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Snow castle gets enhanced safety
Woman injured last weekend; organizers cushion end of slide with snow, close it at night

John McFadden
Northern News Services
Friday, March 24, 2017

Snowking's Winter Festival has taken steps to ensure no one else gets hurt at the site after a woman was injured last weekend.

NNSL photograph

Dylan Snaggs, 11, is all smiles as he rides the short slide at the snow castle on Tuesday. Festival organizers say they have are now adding snow to the bottom of both slides after a woman was injured last weekend. - John McFadden/NNSL photo

NNSL photograph

This sign at the snow castle clearly tells people using the ice slides there that they do so at their own risk. Festival organizers say they have taken steps to ensure visitor safety after two people were hurt at the site, one seriously, last weekend. - John McFadden/NNSL photo

A woman was taken to hospital after she broke either her leg or her ankle during an event Saturday night.

Yellowknife's Snowking Anthony Foliot said he feels bad about what happened. He told Yellowknifer castle volunteers brought ice for her injury, gave her a ride and carried her up the stairs to her home.

"I think we went over and above for that poor girl," he said.

Foliot said he also heard a child was taken to hospital after going down an ice slide at the castle but didn't suffer any serious injuries. He said there is a reason he named the popular courtyard draw the Dead Man's Slide. He referred to a sign at the slide's entrance that states visitors use it at their own risk.

"Parents are strongly urged to monitor their children," he said.

Foliot said in order to be permitted to build the snow castle, he must carry about $1 million in liability insurance.

Festival director Erika Nyyssonen said organizers have since enacted safety measures to improve safety on the two ice slides at the castle.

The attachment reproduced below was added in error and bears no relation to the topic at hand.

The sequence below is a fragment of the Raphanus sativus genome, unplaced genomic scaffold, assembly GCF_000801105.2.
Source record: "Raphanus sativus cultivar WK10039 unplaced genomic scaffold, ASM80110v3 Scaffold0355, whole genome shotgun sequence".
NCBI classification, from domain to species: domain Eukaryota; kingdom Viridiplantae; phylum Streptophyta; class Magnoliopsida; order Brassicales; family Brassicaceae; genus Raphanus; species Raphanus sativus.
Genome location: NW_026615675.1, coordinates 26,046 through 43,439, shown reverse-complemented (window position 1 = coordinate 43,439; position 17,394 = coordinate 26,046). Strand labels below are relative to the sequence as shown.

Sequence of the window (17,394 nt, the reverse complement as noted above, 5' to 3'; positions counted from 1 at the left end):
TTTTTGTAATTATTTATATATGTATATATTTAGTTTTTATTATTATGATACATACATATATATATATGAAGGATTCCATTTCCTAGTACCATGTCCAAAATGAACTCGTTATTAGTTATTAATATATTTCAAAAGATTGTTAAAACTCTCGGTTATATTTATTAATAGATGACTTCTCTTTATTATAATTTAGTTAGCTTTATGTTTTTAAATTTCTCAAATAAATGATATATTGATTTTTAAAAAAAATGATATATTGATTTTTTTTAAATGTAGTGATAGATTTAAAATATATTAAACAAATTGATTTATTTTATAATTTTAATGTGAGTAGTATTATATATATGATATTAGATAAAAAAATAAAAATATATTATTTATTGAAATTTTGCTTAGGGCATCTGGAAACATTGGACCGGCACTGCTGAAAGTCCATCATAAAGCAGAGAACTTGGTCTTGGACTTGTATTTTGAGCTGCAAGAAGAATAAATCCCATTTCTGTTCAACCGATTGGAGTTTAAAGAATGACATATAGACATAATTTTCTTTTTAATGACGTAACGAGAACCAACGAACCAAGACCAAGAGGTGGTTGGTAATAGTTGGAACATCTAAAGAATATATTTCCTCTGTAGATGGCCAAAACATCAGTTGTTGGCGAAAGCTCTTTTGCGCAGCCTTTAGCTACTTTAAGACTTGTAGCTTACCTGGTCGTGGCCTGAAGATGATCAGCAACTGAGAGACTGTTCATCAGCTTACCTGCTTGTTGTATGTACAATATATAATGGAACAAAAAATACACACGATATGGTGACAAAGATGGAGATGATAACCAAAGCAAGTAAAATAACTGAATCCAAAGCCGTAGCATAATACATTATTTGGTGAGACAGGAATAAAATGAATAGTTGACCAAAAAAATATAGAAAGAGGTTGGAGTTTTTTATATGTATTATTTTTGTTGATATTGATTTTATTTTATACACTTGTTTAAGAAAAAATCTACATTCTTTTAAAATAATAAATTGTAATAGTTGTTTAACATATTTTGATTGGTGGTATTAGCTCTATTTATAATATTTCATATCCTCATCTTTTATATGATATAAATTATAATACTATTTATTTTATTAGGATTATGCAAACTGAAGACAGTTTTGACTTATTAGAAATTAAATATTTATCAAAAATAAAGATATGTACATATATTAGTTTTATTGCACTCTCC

"We're planning to close the slides for evening events because we know people (may) be under the influence," she said.

"During the day, we have courtyard staff on duty. They will ensure there is soft fluffy snow at the bottom of each slide."

Nyyssonen said she's aware this weekend will be very busy with the Long John Jamboree going on next door as well. She said if parents know their children are going to want to ride the slides, it is a good idea to have them put a bicycle helmet on.

"We have more volunteers in the courtyard this week for March Break and this weekend," she said.

Foliot noted that there was a medical first responder on site during last weekend's rave party equipped with Naloxone spray in case of an opiod overdose and a defibrillator kit.

Kim Walker, spokesperson for the Workers Safety and Compensation Commission, stated in an e-mail the commission completed an inspection of the snow castle earlier this season and the agency had not received any report of injuries or unsafe working conditions.

Doug Gillard, acting director of public safety for the city, stated in an e-mail that there have been no ambulances called to the site this season.

Markham Breitbach was inside at the snow castle on Tuesday with his children. He said he has no concerns about letting his children use the slides.

"I think it's pretty safe," he said. "You are just as likely to slip in the parking lot and whack your head on the ice as you are to hurt yourself in here."

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